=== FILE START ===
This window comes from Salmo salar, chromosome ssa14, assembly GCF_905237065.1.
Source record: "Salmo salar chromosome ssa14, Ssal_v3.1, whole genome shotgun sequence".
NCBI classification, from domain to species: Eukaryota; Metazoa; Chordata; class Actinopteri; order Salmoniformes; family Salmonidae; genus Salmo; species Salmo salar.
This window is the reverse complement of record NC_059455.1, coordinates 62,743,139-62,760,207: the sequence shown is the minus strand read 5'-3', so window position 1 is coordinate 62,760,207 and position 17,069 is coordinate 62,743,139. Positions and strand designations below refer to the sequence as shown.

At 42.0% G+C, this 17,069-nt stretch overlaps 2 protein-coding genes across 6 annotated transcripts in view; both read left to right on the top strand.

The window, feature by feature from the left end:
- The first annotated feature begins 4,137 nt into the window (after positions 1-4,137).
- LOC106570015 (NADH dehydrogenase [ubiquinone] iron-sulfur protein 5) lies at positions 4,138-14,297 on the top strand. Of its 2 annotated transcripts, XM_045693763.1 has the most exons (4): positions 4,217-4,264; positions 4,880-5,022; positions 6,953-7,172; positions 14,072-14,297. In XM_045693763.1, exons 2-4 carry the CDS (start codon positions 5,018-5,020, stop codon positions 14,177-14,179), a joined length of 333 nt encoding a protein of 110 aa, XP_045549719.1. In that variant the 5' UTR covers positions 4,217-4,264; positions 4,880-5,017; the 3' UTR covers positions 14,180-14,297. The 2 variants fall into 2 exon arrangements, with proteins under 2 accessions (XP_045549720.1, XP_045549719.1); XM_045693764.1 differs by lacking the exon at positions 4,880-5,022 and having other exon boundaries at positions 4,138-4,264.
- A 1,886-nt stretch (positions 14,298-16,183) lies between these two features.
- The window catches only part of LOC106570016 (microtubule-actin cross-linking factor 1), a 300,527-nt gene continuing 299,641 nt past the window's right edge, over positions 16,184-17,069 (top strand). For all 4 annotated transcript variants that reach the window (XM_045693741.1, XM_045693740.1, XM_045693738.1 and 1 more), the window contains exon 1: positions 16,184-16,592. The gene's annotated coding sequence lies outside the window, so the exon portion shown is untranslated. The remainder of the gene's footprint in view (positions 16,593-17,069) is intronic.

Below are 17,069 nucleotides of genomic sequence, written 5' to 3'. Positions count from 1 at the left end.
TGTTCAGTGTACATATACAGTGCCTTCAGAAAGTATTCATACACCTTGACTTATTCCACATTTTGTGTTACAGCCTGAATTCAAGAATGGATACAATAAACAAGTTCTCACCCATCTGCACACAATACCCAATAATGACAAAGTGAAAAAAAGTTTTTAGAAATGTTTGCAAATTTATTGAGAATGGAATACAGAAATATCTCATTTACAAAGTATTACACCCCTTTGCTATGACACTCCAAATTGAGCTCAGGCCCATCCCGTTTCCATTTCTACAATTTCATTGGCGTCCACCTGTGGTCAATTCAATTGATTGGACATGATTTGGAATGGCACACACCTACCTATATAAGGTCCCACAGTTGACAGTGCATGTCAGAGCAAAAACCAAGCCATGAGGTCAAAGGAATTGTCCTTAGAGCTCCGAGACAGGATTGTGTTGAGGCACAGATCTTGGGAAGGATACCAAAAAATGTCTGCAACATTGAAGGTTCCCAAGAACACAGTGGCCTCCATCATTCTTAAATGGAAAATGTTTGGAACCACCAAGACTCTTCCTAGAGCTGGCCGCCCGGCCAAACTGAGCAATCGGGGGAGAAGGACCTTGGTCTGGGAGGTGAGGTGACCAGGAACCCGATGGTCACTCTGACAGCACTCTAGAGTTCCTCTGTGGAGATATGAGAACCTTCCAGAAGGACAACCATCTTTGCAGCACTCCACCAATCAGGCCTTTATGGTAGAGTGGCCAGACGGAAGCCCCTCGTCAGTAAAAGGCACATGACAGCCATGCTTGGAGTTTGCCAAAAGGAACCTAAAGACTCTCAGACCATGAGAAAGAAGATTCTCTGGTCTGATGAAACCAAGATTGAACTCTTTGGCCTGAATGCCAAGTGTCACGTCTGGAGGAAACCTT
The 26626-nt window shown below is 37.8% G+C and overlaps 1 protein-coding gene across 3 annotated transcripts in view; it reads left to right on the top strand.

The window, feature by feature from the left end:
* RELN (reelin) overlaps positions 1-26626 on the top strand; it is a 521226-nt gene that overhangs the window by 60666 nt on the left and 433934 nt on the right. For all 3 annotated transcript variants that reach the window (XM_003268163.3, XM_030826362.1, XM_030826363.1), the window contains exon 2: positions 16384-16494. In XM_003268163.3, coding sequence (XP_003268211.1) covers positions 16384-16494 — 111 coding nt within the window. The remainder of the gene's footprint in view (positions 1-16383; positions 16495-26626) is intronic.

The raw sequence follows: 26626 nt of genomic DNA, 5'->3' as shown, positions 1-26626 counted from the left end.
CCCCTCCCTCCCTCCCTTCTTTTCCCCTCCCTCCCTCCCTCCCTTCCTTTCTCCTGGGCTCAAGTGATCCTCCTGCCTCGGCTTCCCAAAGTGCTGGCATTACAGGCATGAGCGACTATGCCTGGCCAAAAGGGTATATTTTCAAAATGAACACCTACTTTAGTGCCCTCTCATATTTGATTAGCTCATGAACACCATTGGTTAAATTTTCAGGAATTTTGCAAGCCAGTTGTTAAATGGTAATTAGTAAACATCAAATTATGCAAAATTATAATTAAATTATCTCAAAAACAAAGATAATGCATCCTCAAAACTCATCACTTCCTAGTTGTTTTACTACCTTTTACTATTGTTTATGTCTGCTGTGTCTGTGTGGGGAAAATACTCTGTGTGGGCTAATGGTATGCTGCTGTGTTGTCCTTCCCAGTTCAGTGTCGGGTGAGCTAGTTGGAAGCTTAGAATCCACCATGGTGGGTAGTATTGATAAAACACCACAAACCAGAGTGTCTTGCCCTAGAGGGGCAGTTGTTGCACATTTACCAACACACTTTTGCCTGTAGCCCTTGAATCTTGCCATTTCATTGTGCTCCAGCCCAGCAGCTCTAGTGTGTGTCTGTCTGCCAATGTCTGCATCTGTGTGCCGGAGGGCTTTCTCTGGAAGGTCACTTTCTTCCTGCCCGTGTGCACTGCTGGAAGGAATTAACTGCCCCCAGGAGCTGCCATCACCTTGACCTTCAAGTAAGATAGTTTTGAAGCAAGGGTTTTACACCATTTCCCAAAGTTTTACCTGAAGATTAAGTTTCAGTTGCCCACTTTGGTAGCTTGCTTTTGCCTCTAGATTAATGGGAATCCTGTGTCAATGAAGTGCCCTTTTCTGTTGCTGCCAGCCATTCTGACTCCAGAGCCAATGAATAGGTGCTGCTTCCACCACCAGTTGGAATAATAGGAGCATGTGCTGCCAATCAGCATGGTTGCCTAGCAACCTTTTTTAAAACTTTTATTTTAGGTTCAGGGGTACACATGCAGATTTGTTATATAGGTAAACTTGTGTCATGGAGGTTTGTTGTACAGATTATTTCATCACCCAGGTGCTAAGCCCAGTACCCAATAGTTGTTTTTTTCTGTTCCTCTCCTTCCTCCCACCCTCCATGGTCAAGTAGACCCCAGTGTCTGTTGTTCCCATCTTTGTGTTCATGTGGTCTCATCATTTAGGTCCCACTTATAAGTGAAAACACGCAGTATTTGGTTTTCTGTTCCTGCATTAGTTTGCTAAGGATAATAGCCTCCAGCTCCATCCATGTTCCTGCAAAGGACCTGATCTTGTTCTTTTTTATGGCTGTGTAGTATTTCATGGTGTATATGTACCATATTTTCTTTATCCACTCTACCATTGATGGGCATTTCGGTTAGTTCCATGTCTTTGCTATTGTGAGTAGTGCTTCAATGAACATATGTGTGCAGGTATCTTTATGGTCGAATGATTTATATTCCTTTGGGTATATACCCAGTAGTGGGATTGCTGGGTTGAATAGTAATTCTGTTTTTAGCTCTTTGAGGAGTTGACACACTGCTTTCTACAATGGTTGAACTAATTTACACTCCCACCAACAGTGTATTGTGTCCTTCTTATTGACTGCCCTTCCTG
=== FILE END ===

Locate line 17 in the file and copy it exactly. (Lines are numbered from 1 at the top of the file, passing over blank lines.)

CCCCTCCCTCCCTCCCTTCTTTTCCCCTCCCTCCCTCCCTCCCTTCCTTTCTCCTGGGCTCAAGTGATCCTCCTGCCTCGGCTTCCCAAAGTGCTGGCATTACAGGCATGAGCGACTATGCCTGGCCAAAAGGGTATATTTTCAAAATGAACACCTACTTTAGTGCCCTCTCATATTTGATTAGCTCATGAACACCATTGGTTAAATTTTCAGGAATTTTGCAAGCCAGTTGTTAAATGGTAATTAGTAAACATCAAATTATGCAAAATTATAATTAAATTATCTCAAAAACAAAGATAATGCATCCTCAAAACTCATCACTTCCTAGTTGTTTTACTACCTTTTACTATTGTTTATGTCTGCTGTGTCTGTGTGGGGAAAATACTCTGTGTGGGCTAATGGTATGCTGCTGTGTTGTCCTTCCCAGTTCAGTGTCGGGTGAGCTAGTTGGAAGCTTAGAATCCACCATGGTGGGTAGTATTGATAAAACACCACAAACCAGAGTGTCTTGCCCTAGAGGGGCAGTTGTTGCACATTTACCAACACACTTTTGCCTGTAGCCCTTGAATCTTGCCATTTCATTGTGCTCCAGCCCAGCAGCTCTAGTGTGTGTCTGTCTGCCAATGTCTGCATCTGTGTGCCGGAGGGCTTTCTCTGGAAGGTCACTTTCTTCCTGCCCGTGTGCACTGCTGGAAGGAATTAACTGCCCCCAGGAGCTGCCATCACCTTGACCTTCAAGTAAGATAGTTTTGAAGCAAGGGTTTTACACCATTTCCCAAAGTTTTACCTGAAGATTAAGTTTCAGTTGCCCACTTTGGTAGCTTGCTTTTGCCTCTAGATTAATGGGAATCCTGTGTCAATGAAGTGCCCTTTTCTGTTGCTGCCAGCCATTCTGACTCCAGAGCCAATGAATAGGTGCTGCTTCCACCACCAGTTGGAATAATAGGAGCATGTGCTGCCAATCAGCATGGTTGCCTAGCAACCTTTTTTAAAACTTTTATTTTAGGTTCAGGGGTACACATGCAGATTTGTTATATAGGTAAACTTGTGTCATGGAGGTTTGTTGTACAGATTATTTCATCACCCAGGTGCTAAGCCCAGTACCCAATAGTTGTTTTTTTCTGTTCCTCTCCTTCCTCCCACCCTCCATGGTCAAGTAGACCCCAGTGTCTGTTGTTCCCATCTTTGTGTTCATGTGGTCTCATCATTTAGGTCCCACTTATAAGTGAAAACACGCAGTATTTGGTTTTCTGTTCCTGCATTAGTTTGCTAAGGATAATAGCCTCCAGCTCCATCCATGTTCCTGCAAAGGACCTGATCTTGTTCTTTTTTATGGCTGTGTAGTATTTCATGGTGTATATGTACCATATTTTCTTTATCCACTCTACCATTGATGGGCATTTCGGTTAGTTCCATGTCTTTGCTATTGTGAGTAGTGCTTCAATGAACATATGTGTGCAGGTATCTTTATGGTCGAATGATTTATATTCCTTTGGGTATATACCCAGTAGTGGGATTGCTGGGTTGAATAGTAATTCTGTTTTTAGCTCTTTGAGGAGTTGACACACTGCTTTCTACAATGGTTGAACTAATTTACACTCCCACCAACAGTGTATTGTGTCCTTCTTATTGACTGCCCTTCCTG